National Fire Danger Rating System (NFDRS

Many Federal and State agencies use the National Fire Danger Rating System (NFDRS) to input data and receive information used to determine the fire danger in their area. Based on the fire danger, managers may impose restrictions or closures to public lands, plan for or pre-position staff and equipment to fight new fires, and decide whether to suppress or allow fires to burn under prescribed conditions.

Since 1974, five rating levels have been used to describe danger levels in public information releases and fire prevention signage:

Class 1- Low (Green)—Fire starts are unlikely. Weather and fuel conditions will lead to slow fire spread, low intensity and relatively easy control with light mop-up. Controlled burns can usually be executed with reasonable safety.

Class 2- Moderate (Blue)—Some wildfires may be expected. Expect moderate flame length and rate of spread. Control is usually not difficult and light to moderate mop-up can be expected. Although controlled burning can be done without creating a hazard, routine caution should be taken.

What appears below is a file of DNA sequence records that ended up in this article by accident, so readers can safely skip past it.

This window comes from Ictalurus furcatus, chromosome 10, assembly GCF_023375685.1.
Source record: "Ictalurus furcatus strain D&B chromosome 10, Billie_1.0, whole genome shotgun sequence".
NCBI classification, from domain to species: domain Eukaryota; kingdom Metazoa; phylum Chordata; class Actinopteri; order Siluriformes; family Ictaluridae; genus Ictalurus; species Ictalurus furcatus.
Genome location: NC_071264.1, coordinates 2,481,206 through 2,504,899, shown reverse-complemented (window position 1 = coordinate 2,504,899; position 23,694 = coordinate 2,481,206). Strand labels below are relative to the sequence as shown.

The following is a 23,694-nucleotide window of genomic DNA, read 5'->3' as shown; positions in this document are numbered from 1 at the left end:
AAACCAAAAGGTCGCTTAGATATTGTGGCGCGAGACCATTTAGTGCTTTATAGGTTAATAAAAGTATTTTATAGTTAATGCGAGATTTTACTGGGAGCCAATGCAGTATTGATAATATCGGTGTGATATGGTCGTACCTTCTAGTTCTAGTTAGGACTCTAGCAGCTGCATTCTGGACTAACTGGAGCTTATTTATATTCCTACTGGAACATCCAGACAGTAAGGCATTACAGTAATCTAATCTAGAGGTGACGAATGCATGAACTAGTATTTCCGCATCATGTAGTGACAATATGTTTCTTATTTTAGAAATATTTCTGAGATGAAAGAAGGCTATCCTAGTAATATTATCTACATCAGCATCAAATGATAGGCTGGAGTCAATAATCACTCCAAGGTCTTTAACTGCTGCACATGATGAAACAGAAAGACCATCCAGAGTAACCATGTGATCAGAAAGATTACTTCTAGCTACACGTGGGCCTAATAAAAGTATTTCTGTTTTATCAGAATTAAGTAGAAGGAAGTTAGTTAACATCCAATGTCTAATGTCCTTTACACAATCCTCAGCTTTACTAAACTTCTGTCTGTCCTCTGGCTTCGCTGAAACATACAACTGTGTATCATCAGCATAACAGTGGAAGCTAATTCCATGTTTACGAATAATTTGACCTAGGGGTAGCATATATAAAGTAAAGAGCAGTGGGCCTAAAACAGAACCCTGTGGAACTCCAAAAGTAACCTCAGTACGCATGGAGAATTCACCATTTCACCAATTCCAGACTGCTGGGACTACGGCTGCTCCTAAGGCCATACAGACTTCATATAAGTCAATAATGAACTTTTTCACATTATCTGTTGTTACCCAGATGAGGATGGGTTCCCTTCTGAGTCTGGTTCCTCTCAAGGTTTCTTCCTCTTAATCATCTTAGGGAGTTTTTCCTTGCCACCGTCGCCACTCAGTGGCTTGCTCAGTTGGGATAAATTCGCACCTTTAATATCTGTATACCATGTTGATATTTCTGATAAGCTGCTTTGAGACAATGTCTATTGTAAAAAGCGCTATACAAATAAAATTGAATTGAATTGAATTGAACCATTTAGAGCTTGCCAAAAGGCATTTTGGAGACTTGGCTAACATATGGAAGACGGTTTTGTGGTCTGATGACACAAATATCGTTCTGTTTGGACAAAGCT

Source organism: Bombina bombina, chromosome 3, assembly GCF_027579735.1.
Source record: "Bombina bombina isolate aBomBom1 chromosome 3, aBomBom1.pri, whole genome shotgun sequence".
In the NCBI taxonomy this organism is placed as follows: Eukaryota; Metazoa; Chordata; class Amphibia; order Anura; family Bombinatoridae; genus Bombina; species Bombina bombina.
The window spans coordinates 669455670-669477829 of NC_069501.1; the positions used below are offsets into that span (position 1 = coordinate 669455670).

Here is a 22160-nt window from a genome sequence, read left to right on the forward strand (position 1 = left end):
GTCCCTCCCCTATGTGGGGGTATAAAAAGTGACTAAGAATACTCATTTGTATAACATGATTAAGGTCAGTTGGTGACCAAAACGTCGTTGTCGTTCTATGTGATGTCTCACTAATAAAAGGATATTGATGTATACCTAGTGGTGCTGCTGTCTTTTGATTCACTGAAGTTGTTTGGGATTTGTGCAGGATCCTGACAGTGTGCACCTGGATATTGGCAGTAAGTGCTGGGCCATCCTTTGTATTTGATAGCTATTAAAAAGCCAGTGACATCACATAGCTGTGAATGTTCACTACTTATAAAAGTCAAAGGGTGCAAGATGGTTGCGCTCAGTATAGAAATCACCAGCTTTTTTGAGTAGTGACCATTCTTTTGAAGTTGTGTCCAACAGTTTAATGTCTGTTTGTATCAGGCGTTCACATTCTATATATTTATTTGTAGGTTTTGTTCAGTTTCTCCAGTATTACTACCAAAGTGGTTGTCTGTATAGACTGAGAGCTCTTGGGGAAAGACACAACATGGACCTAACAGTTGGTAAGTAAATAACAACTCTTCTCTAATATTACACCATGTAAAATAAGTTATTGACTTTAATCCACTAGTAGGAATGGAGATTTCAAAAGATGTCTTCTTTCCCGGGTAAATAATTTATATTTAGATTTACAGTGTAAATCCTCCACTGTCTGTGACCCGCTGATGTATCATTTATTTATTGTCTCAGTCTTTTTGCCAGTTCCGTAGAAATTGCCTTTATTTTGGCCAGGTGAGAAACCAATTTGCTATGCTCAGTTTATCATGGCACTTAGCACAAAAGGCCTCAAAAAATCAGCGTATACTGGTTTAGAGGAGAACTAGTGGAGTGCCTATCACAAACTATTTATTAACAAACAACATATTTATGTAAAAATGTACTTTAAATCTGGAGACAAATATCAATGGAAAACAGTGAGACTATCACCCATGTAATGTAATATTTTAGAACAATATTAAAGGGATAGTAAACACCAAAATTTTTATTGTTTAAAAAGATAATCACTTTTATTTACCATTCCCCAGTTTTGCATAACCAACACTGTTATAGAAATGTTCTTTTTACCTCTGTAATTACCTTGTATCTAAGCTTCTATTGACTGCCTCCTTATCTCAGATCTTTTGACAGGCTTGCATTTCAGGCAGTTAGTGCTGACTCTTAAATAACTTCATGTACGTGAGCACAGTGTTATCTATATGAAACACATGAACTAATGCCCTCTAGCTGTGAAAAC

Class 3- High (Yellow)—Wildfires are likely. Fires in heavy, continuous fuel such as mature grassland, weed fields and forest litter, will be difficult to control under windy conditions. Control through direct attack may be difficult but possible and mop-up will be required. Outdoor burning should be restricted to early morning and late evening hours.

Class 4- Very High (Orange)—Fires start easily from all causes and may spread faster than suppression resources can travel. Flame lengths will be long with high intensity, making control very difficult. Both suppression and mop-up will require an extended and very thorough effort. Outdoor burning is not recommended.

Class 5- Extreme (Red)—Fires will start and spread rapidly. Every fire start has the potential to become large. Expect extreme, erratic fire behavior. NO OUTDOOR BURNING SHOULD TAKE PLACE IN AREAS WITH EXTREME FIRE DANGER.